The Japanese government reopened a mass COVID-19 vaccination center in Tokyo on Monday to speed up administering third shots to cope with the new wave of infections driven by the highly transmissible Omicron variant.
The center, which opened amid criticism that the government has been slow to offer booster shots, is being run by the Self-Defense Forces and will offer people aged 18 or above U.S. pharmaceutical firm Moderna Inc.'s vaccine.
Prime Minister Fumio Kishida, who visited the site on Monday, said his administration "will explain in detail about the importance of booster shots and the effectiveness of mixing and matching vaccines" to the public.
Kishida urged people to get jabbed speedily after receiving their vaccine tickets from local municipalities.
The center, however, is unlikely to contribute drastically to accelerating the pace of inoculations. Capacity is initially limited to 720 slots per day, much fewer than the 10,000 available at the same venue from May to November last year, with the malfunctioning of an elevator in the aging facility reducing available space to one floor.
Responding to criticism on the low availability of such slots, Kishida told parliament his government will "make thorough efforts to expand the numbers," adding he has also been seeking the cooperation of municipalities to set up such mass inoculation centers.
In Japan, only 2.7 percent of the population as of last Friday had received the third shot, according to the government, a much lower ratio than in Britain, France and Germany, where over 50 percent of the population has been given booster shots.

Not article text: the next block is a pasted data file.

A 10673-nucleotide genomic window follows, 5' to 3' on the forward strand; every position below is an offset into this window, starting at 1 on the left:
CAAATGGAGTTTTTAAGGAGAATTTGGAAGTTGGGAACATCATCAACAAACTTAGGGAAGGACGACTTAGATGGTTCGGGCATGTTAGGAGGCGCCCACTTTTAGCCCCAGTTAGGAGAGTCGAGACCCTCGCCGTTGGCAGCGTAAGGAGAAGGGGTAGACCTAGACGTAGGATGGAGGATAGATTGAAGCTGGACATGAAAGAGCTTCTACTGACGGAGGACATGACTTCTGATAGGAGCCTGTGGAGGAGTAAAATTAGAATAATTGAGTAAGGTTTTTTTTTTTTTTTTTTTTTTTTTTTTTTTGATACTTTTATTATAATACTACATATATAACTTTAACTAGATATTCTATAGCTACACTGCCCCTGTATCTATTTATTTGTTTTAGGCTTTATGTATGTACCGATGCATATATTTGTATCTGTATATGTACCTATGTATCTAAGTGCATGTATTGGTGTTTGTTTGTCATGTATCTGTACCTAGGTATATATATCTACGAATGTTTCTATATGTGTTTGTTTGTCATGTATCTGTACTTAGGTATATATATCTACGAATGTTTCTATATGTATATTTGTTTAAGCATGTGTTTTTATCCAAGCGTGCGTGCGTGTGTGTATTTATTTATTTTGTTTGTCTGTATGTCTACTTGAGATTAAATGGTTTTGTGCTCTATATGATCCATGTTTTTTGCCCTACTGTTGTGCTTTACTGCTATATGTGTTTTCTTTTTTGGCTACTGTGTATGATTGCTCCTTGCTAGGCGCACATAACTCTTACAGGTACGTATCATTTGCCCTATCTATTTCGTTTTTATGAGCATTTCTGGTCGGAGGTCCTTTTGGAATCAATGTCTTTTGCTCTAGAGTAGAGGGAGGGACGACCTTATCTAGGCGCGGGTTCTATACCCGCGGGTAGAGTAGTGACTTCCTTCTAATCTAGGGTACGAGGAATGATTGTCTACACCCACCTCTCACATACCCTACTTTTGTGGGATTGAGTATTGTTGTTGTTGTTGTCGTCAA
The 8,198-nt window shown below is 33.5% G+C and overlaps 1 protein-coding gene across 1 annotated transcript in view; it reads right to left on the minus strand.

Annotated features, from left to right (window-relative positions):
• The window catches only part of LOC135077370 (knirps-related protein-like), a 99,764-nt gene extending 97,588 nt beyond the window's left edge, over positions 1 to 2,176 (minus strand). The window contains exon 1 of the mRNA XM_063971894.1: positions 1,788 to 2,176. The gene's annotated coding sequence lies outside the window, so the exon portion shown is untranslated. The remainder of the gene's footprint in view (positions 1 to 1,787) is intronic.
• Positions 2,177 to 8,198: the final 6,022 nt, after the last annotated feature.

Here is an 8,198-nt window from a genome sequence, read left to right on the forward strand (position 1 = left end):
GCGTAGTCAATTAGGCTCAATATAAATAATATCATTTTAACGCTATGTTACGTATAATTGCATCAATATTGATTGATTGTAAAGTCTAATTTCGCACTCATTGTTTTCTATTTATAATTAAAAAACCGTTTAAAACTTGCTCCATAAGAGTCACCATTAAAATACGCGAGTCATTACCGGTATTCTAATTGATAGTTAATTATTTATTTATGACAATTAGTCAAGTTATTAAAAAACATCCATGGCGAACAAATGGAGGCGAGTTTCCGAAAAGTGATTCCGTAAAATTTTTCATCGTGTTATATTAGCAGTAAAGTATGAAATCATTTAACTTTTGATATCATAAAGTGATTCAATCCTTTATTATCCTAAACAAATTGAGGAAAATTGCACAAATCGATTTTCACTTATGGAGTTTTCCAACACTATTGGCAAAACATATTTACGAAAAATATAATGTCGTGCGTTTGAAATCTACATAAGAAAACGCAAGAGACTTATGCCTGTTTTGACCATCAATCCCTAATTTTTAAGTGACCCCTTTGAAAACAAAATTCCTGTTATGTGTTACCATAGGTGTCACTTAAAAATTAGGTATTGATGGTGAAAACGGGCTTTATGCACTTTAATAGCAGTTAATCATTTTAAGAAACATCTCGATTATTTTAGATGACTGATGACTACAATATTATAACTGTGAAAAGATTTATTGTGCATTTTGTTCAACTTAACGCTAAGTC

Japan is facing a resurgence of infections, with new cases nationwide reaching 84,000 Saturday, a record high for the fifth straight day.
The nationwide count on Monday totaled 60,836, with patients having severe symptoms up 16 at 783, according to a Kyodo News tally based on local government releases.
The number of daily COVID cases in Tokyo on Monday topped 10,000 for the seventh straight day with 11,751 infections, while the ratio of designated hospital beds occupied by COVID-19 patients in the capital hit 49.2 percent the same day, nearly reaching the 50 percent threshold above which the metropolitan government will consider seeking a state of emergency declaration.
Daily cases on Mondays tend to be lower due to less testing over the weekend.
The Tokyo center will expand slots to 2,160 on Feb. 7, while an Osaka mass vaccination center will start operation on the same day with 960 slots per day.
The number of slots at the Osaka venue is down from 5,000 available at an SDF-run facility in a different location in the city last year due to constraints on the size of the building the government could secure this time.
The Tokyo and Osaka venues will be open from 8 a.m. to 8 p.m. every day. Those who want to receive the shots need to have vaccination tickets issued by local governments and make reservations on the designated website.
People can make reservations from anywhere in Japan, but six months must have passed since their second vaccination. The slots from Monday through Saturday have all been filled, according to the government.
"I am thankful as I wanted to take the shot as soon as possible, but I could not receive it in my hometown. I feel relieved because I don't want to spread the virus to my family," said Hiroshi Ito, a 57-year-old resident of Tokyo's Sumida Ward who came to the Tokyo venue in the morning.
People head to a facility in Tokyo's Otemachi business district on Jan. 31, 2022, for COVID-19 vaccinations. Mass vaccinations operated by the Japan Self-Defense Forces began the same day for people aged 18 or older getting their third shots. (Kyodo) ==Kyodo